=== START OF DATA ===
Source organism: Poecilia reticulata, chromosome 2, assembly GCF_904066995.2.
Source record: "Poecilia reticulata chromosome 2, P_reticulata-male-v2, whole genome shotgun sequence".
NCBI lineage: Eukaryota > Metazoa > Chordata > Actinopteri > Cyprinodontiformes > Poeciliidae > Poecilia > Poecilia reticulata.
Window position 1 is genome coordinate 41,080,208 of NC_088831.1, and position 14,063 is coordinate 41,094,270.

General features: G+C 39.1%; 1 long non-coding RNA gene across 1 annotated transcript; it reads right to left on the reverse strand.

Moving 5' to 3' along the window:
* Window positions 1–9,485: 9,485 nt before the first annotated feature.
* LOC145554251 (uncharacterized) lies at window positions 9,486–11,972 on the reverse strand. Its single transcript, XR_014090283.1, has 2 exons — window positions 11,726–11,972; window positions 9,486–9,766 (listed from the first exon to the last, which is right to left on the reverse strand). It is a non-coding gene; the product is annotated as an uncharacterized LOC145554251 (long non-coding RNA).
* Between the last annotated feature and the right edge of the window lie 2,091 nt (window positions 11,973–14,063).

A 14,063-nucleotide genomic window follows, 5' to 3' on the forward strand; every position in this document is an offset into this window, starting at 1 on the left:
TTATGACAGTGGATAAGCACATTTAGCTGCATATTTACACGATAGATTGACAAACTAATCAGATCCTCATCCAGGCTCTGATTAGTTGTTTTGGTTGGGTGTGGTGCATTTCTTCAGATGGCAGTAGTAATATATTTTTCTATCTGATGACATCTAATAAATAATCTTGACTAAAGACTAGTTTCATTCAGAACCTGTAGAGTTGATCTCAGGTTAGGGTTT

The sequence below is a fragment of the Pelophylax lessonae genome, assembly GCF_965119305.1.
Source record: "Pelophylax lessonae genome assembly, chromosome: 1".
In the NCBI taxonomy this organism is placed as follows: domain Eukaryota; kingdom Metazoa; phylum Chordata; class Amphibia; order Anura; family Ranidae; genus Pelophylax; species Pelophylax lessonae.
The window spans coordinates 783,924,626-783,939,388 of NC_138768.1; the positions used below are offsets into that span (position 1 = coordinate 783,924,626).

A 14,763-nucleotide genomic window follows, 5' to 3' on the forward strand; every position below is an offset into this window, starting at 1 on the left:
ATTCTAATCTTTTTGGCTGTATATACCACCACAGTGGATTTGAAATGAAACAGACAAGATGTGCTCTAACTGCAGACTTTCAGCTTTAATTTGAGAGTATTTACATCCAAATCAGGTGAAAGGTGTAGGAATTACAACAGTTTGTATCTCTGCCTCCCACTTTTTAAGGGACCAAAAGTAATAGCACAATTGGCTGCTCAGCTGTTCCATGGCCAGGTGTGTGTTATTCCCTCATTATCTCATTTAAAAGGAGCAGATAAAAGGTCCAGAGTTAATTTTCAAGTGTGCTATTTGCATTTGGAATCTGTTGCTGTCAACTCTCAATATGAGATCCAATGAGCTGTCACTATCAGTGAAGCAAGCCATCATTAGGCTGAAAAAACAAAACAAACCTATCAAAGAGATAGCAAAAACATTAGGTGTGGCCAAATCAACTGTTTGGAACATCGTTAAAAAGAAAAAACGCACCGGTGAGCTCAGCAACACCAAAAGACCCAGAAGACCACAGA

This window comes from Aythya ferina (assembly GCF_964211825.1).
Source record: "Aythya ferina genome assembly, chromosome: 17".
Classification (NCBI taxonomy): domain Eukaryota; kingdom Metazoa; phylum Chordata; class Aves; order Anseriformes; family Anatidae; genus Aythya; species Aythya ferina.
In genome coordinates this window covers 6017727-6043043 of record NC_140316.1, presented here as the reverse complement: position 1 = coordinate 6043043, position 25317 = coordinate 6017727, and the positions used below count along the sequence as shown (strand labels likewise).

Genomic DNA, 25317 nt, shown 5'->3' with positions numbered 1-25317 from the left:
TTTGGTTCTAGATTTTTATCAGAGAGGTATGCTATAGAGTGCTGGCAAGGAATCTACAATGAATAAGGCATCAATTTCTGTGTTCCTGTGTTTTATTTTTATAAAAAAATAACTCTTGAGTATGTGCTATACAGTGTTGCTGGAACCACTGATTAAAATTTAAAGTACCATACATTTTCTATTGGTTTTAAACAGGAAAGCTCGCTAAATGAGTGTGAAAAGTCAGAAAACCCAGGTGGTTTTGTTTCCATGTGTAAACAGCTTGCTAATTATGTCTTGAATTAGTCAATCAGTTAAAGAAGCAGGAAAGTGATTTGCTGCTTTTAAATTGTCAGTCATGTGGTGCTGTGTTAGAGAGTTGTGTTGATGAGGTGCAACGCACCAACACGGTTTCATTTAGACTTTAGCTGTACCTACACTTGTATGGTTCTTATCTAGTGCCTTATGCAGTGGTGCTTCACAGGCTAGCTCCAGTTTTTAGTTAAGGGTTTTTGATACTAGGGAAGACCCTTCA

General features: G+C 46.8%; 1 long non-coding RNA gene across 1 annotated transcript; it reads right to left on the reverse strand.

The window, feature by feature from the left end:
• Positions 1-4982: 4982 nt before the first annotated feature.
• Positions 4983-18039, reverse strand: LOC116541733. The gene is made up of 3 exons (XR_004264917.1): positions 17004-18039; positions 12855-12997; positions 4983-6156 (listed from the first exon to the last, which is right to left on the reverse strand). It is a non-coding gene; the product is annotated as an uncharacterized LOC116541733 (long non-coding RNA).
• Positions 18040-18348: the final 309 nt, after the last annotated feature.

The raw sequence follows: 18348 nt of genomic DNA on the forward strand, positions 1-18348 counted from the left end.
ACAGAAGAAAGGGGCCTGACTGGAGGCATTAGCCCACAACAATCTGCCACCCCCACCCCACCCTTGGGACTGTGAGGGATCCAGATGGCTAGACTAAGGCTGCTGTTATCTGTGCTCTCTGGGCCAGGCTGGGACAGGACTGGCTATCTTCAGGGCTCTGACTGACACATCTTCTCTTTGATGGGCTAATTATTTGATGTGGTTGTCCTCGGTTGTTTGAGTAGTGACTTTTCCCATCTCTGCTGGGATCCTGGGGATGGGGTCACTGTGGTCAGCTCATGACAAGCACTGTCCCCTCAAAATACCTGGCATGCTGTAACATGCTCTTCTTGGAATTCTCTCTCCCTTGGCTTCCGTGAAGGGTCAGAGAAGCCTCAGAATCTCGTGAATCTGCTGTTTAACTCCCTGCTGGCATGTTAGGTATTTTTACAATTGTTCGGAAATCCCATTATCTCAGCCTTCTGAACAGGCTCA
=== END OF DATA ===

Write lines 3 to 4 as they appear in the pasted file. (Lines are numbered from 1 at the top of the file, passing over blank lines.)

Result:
NCBI lineage: Eukaryota > Metazoa > Chordata > Actinopteri > Cyprinodontiformes > Poeciliidae > Poecilia > Poecilia reticulata.
Window position 1 is genome coordinate 41,080,208 of NC_088831.1, and position 14,063 is coordinate 41,094,270.